Why would anybody possibly want to use catalyst??? Radeon performs close (and in some cases *ahead*) of catalyst, and supports everything that catalyst does.

              I choose Intel three times already, no regrets. Opensource the way its meant to be!
              Are you possibly confusing AMD with nvidia??? I choose AMD ***because of open source***.

              If AMD wants to compete with Intel, it would need
              a) to hire 20-30 engineers dedicated to opensource driver that will actually start adding features instead of backporting them or accepting outside patches (what Intel calls "Intel Opensource Technology Center").
              Ok, so you want to REALLY MURDERFY intel then? LOL.

              b) release power management documentation god damn it
              That would be helpful, but you can control power consumption quite easily already.

              c) fix poor 3D performance
              ... uh, right. That poor 3D performance that is already WAY WAY better than intel, and "right up there" with nvidia blobs?

              Thats above is "if AMD wants", because Intel already has it covered.
              AMD is basically ahead of intel in ALL of your "wants".

              You buy their cards to use it with pathetic driver, knowing that they actually only support catalyst which is pathetic closed source compared to closed source nvidia?
              If you are opensource supporter, buy Intel. If you are not - buy nvidia.
              If you are an opensource supporter, buy AMD. AMD open source stuff actually works. Too bad you drank the koolaid.

              Comment


              • #67
                Originally posted by brosis View Post
                You sure you compared your AMD chip using opensource drivers? Or was that on windows?
                Because AMD APU chips perform 5% of performance (as in twenty times slower) with opensource driver; and Intel chips perform 95% with opensource driver.
                That's absurd. The open source drivers are very close to the blobs. You're way behind the times.

                Also, there's no such thing as "twenty times slower". "times" means multiply. You can't multiply "slowness".

                Comment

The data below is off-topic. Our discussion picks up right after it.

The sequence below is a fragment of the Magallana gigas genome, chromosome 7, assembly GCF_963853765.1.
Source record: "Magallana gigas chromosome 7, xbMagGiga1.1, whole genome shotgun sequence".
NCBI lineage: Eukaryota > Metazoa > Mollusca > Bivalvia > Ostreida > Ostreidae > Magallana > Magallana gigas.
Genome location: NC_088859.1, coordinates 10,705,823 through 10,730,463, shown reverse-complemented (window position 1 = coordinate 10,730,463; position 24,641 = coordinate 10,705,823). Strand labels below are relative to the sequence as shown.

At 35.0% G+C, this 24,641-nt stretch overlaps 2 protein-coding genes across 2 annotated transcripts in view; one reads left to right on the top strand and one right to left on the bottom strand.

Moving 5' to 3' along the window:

• #68
                  Originally posted by droidhacker View Post
                  That's absurd. The open source drivers are very close to the blobs. You're way behind the times.

                  Also, there's no such thing as "twenty times slower". "times" means multiply. You can't multiply "slowness".

                  They are in very few scenarios. In more cases then not they are usually much slower then their blob counterparts.

                  Comment


                  • #69
                    Originally posted by deanjo View Post
                    They are in very few scenarios. In more cases then not they are usually much slower then their blob counterparts.
                    *marginally*, not "much". There are some cases where the oss driver is AHEAD of the blob.

                    Comment


                    • #70
                      Originally posted by droidhacker View Post
                      That's absurd. The open source drivers are very close to the blobs. You're way behind the times.
                      No - APUs are definitely a lot slower. "Very close to the blobs" is very much a hyperbole, and only true with certain GPUs and few 3D applications. But on APUs the gap is even bigger, compared to desktop GPUs. The most serious problem is that APUs can't be reclocked to their full clock, and so by means of clock speed they are limited to ~40% of their actual performance level.

                      Comment


                      • #71
                        Originally posted by brent View Post
                        No - APUs are definitely a lot slower. "Very close to the blobs" is very much a hyperbole, and only true with certain GPUs and few 3D applications. But on APUs the gap is even bigger, compared to desktop GPUs. The most serious problem is that APUs can't be reclocked to their full clock, and so by means of clock speed they are limited to ~40% of their actual performance level.
                        That is complete and utter nonsense.

                        Comment


                        • #72
                          Originally posted by droidhacker View Post
                          That is complete and utter nonsense.
                          Nice arguments you got there.

                          APUs can only use a low default clock because thermal management isn't implemented and just ignoring that could possibly overheat the poor APU. I'm pretty sure bridgman will confirm that for you. IIRC he (or Alex?) also noted that in some post on these forums.

                          Edit: